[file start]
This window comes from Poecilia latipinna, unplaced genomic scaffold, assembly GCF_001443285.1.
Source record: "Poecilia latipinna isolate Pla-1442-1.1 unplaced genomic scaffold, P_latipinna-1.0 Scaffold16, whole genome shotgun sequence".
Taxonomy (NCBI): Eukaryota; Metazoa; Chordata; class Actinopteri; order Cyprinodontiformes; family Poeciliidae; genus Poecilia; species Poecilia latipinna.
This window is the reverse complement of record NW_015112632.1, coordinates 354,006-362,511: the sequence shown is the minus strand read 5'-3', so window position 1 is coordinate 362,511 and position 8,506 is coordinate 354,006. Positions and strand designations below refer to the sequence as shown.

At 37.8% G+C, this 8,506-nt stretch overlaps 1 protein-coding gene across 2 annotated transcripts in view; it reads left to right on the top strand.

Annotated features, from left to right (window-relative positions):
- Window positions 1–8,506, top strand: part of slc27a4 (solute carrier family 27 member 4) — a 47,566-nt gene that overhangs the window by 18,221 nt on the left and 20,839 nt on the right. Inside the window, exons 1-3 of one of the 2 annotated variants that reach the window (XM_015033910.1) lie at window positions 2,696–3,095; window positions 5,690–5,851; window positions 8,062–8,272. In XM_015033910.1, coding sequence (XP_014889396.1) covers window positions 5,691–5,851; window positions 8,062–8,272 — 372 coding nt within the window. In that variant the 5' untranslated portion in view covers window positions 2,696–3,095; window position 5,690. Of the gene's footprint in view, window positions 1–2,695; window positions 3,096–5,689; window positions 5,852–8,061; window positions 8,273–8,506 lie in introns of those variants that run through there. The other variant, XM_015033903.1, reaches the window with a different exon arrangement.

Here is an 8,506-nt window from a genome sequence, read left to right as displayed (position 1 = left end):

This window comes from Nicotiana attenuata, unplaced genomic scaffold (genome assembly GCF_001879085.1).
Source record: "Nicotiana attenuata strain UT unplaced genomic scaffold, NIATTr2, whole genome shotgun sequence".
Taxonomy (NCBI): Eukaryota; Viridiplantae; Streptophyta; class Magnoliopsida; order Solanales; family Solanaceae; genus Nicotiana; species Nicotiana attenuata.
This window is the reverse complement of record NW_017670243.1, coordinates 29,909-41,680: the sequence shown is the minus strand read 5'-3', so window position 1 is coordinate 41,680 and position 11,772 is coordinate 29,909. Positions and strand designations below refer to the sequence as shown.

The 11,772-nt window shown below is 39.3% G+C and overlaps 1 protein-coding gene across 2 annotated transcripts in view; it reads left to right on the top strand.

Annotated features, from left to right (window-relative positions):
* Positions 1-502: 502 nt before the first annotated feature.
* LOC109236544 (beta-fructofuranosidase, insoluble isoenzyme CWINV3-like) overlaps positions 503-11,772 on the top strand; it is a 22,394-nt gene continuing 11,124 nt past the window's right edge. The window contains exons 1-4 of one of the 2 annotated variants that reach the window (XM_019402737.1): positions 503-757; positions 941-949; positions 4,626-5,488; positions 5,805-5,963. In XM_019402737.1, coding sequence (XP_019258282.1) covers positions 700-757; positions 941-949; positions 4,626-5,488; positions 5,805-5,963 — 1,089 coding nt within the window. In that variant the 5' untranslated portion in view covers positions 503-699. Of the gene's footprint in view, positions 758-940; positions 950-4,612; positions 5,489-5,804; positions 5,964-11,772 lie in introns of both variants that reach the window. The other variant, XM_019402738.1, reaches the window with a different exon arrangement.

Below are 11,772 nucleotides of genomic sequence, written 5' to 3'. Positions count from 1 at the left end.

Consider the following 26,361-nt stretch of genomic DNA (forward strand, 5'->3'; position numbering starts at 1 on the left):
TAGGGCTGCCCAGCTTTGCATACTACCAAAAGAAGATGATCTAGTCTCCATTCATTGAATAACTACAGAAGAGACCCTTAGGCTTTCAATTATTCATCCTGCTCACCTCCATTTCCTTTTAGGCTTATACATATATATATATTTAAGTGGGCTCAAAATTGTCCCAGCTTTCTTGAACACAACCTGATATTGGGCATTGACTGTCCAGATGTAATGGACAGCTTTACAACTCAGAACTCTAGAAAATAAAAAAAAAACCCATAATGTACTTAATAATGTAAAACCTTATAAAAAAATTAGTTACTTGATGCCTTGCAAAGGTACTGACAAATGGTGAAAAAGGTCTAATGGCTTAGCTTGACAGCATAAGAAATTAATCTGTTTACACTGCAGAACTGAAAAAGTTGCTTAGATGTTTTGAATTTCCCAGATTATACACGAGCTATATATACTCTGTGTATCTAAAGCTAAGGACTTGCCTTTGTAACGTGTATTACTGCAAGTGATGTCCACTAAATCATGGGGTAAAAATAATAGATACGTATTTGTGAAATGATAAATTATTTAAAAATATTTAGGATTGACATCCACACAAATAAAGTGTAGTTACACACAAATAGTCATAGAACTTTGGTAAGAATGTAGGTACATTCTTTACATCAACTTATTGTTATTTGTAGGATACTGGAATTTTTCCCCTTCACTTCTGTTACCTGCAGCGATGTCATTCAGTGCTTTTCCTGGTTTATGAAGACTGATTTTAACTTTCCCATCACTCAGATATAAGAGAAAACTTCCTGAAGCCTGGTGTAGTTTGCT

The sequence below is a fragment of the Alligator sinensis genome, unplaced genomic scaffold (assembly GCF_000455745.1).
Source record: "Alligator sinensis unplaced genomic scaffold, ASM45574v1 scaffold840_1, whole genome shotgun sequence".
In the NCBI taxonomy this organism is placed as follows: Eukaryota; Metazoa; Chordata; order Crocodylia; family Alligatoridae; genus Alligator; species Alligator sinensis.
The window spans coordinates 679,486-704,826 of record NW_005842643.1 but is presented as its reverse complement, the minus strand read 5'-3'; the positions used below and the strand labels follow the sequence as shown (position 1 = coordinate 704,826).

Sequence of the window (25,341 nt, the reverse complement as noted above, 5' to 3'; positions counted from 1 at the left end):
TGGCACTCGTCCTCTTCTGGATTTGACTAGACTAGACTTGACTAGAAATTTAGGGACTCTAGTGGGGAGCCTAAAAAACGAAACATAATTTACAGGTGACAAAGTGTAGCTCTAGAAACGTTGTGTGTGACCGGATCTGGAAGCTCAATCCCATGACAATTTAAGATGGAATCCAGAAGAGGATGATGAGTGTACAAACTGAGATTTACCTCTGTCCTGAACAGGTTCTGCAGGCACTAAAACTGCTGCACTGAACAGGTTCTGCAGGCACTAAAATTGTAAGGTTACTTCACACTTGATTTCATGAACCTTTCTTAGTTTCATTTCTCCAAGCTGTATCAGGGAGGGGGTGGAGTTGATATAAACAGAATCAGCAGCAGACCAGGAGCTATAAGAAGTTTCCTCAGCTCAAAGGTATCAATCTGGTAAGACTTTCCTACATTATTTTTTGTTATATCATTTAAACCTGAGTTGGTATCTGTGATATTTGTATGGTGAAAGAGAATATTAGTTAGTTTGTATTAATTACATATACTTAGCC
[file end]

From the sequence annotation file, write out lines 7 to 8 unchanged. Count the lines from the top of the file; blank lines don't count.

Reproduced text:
- Window positions 1–8,506, top strand: part of slc27a4 (solute carrier family 27 member 4) — a 47,566-nt gene that overhangs the window by 18,221 nt on the left and 20,839 nt on the right. Inside the window, exons 1-3 of one of the 2 annotated variants that reach the window (XM_015033910.1) lie at window positions 2,696–3,095; window positions 5,690–5,851; window positions 8,062–8,272. In XM_015033910.1, coding sequence (XP_014889396.1) covers window positions 5,691–5,851; window positions 8,062–8,272 — 372 coding nt within the window. In that variant the 5' untranslated portion in view covers window positions 2,696–3,095; window position 5,690. Of the gene's footprint in view, window positions 1–2,695; window positions 3,096–5,689; window positions 5,852–8,061; window positions 8,273–8,506 lie in introns of those variants that run through there. The other variant, XM_015033903.1, reaches the window with a different exon arrangement.

Here is an 8,506-nt window from a genome sequence, read left to right as displayed (position 1 = left end):